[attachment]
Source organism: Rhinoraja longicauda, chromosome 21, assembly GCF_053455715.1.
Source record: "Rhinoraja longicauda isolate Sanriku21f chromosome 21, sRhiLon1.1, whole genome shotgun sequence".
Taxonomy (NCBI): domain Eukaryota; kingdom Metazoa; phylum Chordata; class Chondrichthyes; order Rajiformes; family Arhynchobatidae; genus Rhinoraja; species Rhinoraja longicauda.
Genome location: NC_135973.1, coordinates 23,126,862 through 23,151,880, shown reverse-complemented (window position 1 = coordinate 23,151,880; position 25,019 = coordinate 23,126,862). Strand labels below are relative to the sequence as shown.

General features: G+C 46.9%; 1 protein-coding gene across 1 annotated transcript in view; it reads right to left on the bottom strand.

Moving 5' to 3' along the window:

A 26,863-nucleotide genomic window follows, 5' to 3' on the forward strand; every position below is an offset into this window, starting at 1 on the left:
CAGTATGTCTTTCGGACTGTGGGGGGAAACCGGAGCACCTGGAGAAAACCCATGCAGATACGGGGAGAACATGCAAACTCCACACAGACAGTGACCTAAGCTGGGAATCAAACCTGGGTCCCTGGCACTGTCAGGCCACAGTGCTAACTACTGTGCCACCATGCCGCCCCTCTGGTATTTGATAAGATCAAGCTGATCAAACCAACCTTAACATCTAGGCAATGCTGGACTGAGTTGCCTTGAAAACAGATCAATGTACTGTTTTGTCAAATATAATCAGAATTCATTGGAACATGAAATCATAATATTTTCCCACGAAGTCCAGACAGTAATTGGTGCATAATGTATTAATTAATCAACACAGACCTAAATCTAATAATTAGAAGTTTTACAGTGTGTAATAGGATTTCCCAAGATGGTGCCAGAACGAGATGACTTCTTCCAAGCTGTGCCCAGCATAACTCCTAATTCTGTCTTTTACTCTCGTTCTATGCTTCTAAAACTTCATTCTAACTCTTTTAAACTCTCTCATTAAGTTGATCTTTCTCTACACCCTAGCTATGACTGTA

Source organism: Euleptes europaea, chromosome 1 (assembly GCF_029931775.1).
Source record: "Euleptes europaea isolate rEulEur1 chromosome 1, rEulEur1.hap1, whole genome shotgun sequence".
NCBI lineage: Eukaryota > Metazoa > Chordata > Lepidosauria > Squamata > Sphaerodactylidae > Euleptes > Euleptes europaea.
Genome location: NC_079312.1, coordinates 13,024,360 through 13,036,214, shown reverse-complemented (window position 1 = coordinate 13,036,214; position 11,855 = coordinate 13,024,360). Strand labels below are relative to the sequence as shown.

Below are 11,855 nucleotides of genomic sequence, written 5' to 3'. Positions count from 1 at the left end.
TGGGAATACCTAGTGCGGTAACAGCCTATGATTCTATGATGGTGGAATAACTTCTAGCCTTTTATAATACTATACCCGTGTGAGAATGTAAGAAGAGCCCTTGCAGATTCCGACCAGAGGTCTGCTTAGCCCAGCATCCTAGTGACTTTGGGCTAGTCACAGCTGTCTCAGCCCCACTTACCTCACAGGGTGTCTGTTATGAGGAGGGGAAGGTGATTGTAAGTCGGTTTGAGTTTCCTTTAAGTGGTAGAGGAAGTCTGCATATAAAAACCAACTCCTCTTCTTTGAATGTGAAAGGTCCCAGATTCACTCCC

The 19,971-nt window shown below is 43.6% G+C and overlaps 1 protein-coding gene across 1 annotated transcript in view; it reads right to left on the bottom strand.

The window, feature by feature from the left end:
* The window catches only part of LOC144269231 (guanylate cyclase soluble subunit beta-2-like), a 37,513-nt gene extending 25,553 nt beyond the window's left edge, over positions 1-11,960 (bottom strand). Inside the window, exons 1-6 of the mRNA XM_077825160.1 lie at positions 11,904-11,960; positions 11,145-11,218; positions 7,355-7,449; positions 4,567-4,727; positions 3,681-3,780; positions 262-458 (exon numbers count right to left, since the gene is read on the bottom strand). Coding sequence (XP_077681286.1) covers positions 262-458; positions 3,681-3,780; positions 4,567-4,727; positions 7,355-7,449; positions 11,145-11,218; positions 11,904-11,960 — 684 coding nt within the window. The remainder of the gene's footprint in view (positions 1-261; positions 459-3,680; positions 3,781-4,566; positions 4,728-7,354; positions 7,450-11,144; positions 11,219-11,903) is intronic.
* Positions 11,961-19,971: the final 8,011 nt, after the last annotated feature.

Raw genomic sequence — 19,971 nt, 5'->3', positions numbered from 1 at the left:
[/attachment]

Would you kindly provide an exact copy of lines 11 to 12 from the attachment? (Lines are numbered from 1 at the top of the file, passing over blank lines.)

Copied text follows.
NCBI lineage: Eukaryota > Metazoa > Chordata > Lepidosauria > Squamata > Sphaerodactylidae > Euleptes > Euleptes europaea.
Genome location: NC_079312.1, coordinates 13,024,360 through 13,036,214, shown reverse-complemented (window position 1 = coordinate 13,036,214; position 11,855 = coordinate 13,024,360). Strand labels below are relative to the sequence as shown.